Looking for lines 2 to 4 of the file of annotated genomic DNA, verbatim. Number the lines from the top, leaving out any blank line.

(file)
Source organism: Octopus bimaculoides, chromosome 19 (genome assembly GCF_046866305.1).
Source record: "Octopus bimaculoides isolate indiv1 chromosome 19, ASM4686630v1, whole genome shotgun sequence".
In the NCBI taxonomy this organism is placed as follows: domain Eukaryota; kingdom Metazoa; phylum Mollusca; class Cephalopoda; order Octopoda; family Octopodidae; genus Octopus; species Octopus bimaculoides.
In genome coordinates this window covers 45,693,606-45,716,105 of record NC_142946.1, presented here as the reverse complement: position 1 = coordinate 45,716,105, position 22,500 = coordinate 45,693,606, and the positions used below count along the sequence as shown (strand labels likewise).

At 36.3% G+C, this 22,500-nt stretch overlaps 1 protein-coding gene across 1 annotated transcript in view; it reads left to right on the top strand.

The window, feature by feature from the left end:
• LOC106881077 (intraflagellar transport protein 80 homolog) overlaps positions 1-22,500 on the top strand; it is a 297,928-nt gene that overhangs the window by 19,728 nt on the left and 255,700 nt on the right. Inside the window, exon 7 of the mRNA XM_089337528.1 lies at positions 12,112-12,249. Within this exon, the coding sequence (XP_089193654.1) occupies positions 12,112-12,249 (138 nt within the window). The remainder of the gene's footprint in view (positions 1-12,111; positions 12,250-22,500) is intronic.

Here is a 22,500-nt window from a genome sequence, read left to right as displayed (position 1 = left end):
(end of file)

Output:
Source record: "Octopus bimaculoides isolate indiv1 chromosome 19, ASM4686630v1, whole genome shotgun sequence".
In the NCBI taxonomy this organism is placed as follows: domain Eukaryota; kingdom Metazoa; phylum Mollusca; class Cephalopoda; order Octopoda; family Octopodidae; genus Octopus; species Octopus bimaculoides.
In genome coordinates this window covers 45,693,606-45,716,105 of record NC_142946.1, presented here as the reverse complement: position 1 = coordinate 45,716,105, position 22,500 = coordinate 45,693,606, and the positions used below count along the sequence as shown (strand labels likewise).